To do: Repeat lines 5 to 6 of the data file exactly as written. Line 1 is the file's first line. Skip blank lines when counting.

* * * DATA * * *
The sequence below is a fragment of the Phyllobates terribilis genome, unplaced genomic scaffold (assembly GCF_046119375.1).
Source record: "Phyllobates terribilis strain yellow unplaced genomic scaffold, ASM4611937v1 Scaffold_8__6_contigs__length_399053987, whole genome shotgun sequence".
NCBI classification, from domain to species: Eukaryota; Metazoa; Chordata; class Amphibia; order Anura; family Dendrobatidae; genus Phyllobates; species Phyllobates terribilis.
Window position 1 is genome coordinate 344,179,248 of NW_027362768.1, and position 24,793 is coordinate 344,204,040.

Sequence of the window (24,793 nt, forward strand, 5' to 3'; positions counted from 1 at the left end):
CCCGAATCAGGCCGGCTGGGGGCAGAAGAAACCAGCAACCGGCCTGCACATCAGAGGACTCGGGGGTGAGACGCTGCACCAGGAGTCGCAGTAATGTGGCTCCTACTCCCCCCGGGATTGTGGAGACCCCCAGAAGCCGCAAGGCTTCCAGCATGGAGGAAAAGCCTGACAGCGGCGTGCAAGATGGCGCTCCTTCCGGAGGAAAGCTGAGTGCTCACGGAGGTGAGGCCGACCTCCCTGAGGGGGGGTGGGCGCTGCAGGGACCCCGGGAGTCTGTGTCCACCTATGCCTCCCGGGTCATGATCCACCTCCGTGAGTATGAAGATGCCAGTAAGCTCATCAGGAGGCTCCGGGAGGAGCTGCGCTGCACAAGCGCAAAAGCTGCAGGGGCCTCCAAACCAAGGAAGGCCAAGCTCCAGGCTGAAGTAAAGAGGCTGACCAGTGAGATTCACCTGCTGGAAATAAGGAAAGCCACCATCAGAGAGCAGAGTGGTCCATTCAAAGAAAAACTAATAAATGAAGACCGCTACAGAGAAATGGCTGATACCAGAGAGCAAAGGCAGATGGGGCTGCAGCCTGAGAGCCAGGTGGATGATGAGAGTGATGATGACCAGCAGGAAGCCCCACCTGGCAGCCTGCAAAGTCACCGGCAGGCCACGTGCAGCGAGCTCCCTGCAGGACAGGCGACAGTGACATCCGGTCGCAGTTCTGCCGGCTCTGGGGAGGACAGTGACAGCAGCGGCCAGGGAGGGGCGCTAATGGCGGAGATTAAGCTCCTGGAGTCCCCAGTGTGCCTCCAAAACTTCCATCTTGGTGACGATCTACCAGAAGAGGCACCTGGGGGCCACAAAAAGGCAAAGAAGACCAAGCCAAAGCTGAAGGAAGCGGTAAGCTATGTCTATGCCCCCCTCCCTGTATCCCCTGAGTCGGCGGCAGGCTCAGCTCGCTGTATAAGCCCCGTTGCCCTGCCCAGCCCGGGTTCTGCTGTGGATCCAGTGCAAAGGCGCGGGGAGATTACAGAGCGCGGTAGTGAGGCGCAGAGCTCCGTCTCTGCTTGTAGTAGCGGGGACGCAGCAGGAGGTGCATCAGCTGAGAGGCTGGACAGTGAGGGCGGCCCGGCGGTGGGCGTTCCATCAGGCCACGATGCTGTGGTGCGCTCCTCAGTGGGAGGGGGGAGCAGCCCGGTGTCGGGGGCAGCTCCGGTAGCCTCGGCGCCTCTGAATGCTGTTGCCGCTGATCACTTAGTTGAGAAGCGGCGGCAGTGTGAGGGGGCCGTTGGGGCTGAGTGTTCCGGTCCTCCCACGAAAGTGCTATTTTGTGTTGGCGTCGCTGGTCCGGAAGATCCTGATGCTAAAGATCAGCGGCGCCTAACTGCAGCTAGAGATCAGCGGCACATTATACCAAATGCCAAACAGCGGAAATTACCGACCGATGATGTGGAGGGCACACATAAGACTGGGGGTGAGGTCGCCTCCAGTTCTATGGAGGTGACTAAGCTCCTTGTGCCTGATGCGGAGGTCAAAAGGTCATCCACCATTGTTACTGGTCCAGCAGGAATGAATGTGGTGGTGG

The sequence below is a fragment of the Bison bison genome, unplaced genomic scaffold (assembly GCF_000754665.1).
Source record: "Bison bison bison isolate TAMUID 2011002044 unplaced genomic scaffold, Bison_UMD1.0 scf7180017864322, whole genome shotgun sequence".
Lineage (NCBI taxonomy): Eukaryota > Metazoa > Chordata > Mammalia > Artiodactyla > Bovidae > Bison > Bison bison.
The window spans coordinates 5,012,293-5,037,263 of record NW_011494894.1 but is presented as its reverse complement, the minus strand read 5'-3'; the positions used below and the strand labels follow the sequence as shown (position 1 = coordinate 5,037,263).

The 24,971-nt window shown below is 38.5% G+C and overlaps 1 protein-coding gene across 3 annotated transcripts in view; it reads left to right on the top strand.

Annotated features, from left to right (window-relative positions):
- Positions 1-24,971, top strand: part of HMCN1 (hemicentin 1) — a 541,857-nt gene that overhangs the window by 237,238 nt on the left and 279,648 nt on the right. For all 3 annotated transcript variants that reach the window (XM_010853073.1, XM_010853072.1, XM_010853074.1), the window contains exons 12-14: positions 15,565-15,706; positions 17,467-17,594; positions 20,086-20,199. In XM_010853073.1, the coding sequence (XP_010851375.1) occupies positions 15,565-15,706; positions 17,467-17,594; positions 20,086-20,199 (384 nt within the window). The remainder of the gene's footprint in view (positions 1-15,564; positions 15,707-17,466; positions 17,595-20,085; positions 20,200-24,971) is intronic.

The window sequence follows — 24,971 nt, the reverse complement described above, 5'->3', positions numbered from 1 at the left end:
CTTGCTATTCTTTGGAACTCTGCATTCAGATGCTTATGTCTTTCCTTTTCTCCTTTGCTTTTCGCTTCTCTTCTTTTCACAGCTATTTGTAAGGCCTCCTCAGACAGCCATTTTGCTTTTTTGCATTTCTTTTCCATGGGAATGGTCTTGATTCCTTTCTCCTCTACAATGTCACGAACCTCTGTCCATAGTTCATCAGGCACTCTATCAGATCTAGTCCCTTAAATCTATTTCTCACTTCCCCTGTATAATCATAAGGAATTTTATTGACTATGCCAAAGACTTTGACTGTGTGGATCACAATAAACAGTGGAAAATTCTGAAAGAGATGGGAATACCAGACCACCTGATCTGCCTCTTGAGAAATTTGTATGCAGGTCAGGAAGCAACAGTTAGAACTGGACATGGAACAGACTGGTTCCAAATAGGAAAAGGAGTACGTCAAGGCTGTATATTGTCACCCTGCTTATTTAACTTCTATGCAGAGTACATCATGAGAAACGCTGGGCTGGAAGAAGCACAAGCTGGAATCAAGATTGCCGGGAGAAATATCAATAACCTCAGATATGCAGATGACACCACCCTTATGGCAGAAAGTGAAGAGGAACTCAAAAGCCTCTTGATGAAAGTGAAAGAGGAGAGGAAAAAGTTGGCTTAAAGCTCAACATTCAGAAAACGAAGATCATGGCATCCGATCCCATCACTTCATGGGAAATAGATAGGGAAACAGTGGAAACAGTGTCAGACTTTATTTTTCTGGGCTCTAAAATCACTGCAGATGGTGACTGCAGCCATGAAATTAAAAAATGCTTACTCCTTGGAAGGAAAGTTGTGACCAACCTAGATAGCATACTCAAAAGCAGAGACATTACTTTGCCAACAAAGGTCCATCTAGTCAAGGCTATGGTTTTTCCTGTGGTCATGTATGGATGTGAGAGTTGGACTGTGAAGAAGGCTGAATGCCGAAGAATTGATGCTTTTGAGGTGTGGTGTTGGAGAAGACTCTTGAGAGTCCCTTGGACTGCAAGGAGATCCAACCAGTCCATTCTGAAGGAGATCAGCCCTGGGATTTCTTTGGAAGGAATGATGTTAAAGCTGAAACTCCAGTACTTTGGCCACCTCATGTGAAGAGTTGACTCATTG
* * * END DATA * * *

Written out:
Sequence of the window (24,793 nt, forward strand, 5' to 3'; positions counted from 1 at the left end):
CCCGAATCAGGCCGGCTGGGGGCAGAAGAAACCAGCAACCGGCCTGCACATCAGAGGACTCGGGGGTGAGACGCTGCACCAGGAGTCGCAGTAATGTGGCTCCTACTCCCCCCGGGATTGTGGAGACCCCCAGAAGCCGCAAGGCTTCCAGCATGGAGGAAAAGCCTGACAGCGGCGTGCAAGATGGCGCTCCTTCCGGAGGAAAGCTGAGTGCTCACGGAGGTGAGGCCGACCTCCCTGAGGGGGGGTGGGCGCTGCAGGGACCCCGGGAGTCTGTGTCCACCTATGCCTCCCGGGTCATGATCCACCTCCGTGAGTATGAAGATGCCAGTAAGCTCATCAGGAGGCTCCGGGAGGAGCTGCGCTGCACAAGCGCAAAAGCTGCAGGGGCCTCCAAACCAAGGAAGGCCAAGCTCCAGGCTGAAGTAAAGAGGCTGACCAGTGAGATTCACCTGCTGGAAATAAGGAAAGCCACCATCAGAGAGCAGAGTGGTCCATTCAAAGAAAAACTAATAAATGAAGACCGCTACAGAGAAATGGCTGATACCAGAGAGCAAAGGCAGATGGGGCTGCAGCCTGAGAGCCAGGTGGATGATGAGAGTGATGATGACCAGCAGGAAGCCCCACCTGGCAGCCTGCAAAGTCACCGGCAGGCCACGTGCAGCGAGCTCCCTGCAGGACAGGCGACAGTGACATCCGGTCGCAGTTCTGCCGGCTCTGGGGAGGACAGTGACAGCAGCGGCCAGGGAGGGGCGCTAATGGCGGAGATTAAGCTCCTGGAGTCCCCAGTGTGCCTCCAAAACTTCCATCTTGGTGACGATCTACCAGAAGAGGCACCTGGGGGCCACAAAAAGGCAAAGAAGACCAAGCCAAAGCTGAAGGAAGCGGTAAGCTATGTCTATGCCCCCCTCCCTGTATCCCCTGAGTCGGCGGCAGGCTCAGCTCGCTGTATAAGCCCCGTTGCCCTGCCCAGCCCGGGTTCTGCTGTGGATCCAGTGCAAAGGCGCGGGGAGATTACAGAGCGCGGTAGTGAGGCGCAGAGCTCCGTCTCTGCTTGTAGTAGCGGGGACGCAGCAGGAGGTGCATCAGCTGAGAGGCTGGACAGTGAGGGCGGCCCGGCGGTGGGCGTTCCATCAGGCCACGATGCTGTGGTGCGCTCCTCAGTGGGAGGGGGGAGCAGCCCGGTGTCGGGGGCAGCTCCGGTAGCCTCGGCGCCTCTGAATGCTGTTGCCGCTGATCACTTAGTTGAGAAGCGGCGGCAGTGTGAGGGGGCCGTTGGGGCTGAGTGTTCCGGTCCTCCCACGAAAGTGCTATTTTGTGTTGGCGTCGCTGGTCCGGAAGATCCTGATGCTAAAGATCAGCGGCGCCTAACTGCAGCTAGAGATCAGCGGCACATTATACCAAATGCCAAACAGCGGAAATTACCGACCGATGATGTGGAGGGCACACATAAGACTGGGGGTGAGGTCGCCTCCAGTTCTATGGAGGTGACTAAGCTCCTTGTGCCTGATGCGGAGGTCAAAAGGTCATCCACCATTGTTACTGGTCCAGCAGGAATGAATGTGGTGGTGG